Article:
Disappointment, impatience, perplexity: the observers' conclusion on Theresa Mays Brexit Plan B is decidedly negative. The federal government has invited the British to find a solution by a majority.
Prime Minister Theresa May had nothing new to offer to the House of Commons for the celebration of Brexit. As a result, their plan B was brought to the exit of the EU.
In a first reaction, the EU rejected the May decision to renegotiate. "We are always ready to meet and talk," said a spokesperson for EU Council President Donald Tusk. At the starting point, however, nothing has changed. The remaining 27 states of the EU had declared in December that the exit agreement negotiated with May could not be renegotiated. "I think there is no plan B", said the liberal leader of the European Parliament, Guy Verhofstadt.
Correspondent ARD Michael Grytz reported by Brussels that it has not seen signs of EU settlement. One has an open ear for May, but does not see an open contractual position. On the positive side, the May comments on the question of Northern Ireland had been resumed.
"I am disappointed"
Chancellor Angela Merkel called on the British government to make quick and consensual proposals in London. "The federal government expects the British government to accept proposals that are supported by the majority of the lower house," a government spokesman said. Germany continues to work for the orderly withdrawal of Britain from the EU.
His successor at the head of the CDU, Annegret Kramp-Karrenbauer, was impatient. He invited Parliament to London to finally arrive at a clear position. A change on the Brexit date "makes sense only if it is clear what will be said again". The ball is still "in the field of the English", said the head of the CDU.
Federal justice ministers Katarina Barley do not respect the so-called Plan B presented by May. "I'm disappointed," he says al Germany Radio, Barley called for a second Brexit referendum. They believe it is "highly democratic". A substantial renegotiation of the current contract between Great Britain and the EU was out of the question.
"May did not learn anything from his mistakes"
The European politician SPD Udo Bullmann described the situation in London as "nailed". To regain stability, May must ask people. Even the long-time Member Elmar Brok expressed disappointment in his speech in May. "I did not hear plan B. I just learned that the government and the opposition in Britain now want to talk to each other," the CDU politician told the news portal "t-online.de". Brok warned of the consequences of the lack of compromise between the various camps in the British Parliament. "If everyone continues to insist on their positions, nothing works, then the accident happens, the hard Brexit, even if nobody wants it".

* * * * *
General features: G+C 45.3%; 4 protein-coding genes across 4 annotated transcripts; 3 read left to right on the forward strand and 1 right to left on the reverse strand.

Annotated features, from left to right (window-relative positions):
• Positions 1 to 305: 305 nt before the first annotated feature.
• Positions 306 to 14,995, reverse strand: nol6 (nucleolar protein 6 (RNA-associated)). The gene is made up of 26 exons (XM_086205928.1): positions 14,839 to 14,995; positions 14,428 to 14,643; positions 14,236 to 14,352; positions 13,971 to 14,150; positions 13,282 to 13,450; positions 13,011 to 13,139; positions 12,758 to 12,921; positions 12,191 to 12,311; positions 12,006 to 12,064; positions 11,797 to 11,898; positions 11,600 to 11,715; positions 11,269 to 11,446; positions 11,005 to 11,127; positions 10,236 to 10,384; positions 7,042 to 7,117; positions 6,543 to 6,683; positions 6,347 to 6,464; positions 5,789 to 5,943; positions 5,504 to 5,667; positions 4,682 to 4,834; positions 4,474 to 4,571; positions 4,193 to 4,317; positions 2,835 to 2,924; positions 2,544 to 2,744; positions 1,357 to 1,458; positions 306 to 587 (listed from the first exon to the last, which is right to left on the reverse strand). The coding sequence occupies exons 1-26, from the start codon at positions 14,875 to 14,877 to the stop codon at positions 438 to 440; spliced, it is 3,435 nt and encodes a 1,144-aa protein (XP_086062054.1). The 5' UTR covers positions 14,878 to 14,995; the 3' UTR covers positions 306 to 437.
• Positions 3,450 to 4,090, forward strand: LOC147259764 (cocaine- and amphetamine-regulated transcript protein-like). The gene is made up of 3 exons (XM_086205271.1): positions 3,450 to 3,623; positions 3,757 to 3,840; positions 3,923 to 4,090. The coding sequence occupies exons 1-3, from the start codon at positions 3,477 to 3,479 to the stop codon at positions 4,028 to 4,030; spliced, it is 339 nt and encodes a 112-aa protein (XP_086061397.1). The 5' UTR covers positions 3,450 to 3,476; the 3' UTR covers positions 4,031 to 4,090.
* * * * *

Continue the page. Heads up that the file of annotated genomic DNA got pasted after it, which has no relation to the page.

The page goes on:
The expert of the Brexit Green Party in the European Parliament, Terry Reintke, expressed similar criticisms and also called for a new referendum. "The so-called Plan B shows: May has learned nothing from their mistakes," said Reintke dpa.
Plan B: no new idea
May presented yesterday to the British Parliament its plan to leave the EU. However, he did not present concrete innovations in his speech. Above all, he emphasized what he did not want. A postponement of the withdrawal date rejected the month of May, just like a second referendum again. It has not yet ruled out that Britain would leave the European Union without an agreement.
According to current plans, the United Kingdom will leave the EU on March 29th. All attempts to find the appropriate regulations have failed so far. The exit agreement negotiated by May with the EU – its "Plan A" – had been rejected by the British Parliament last week by a large majority.
Now, May wants to renegotiate with the EU, especially on a particularly controversial point of agreement: the question of how a difficult border between Ireland and Northern Ireland can be prevented. The biggest criticism of May's opponents is the so-called "backstop" in the exit agreement, which states that the United Kingdom will remain in a customs union with the EU unless otherwise agreed.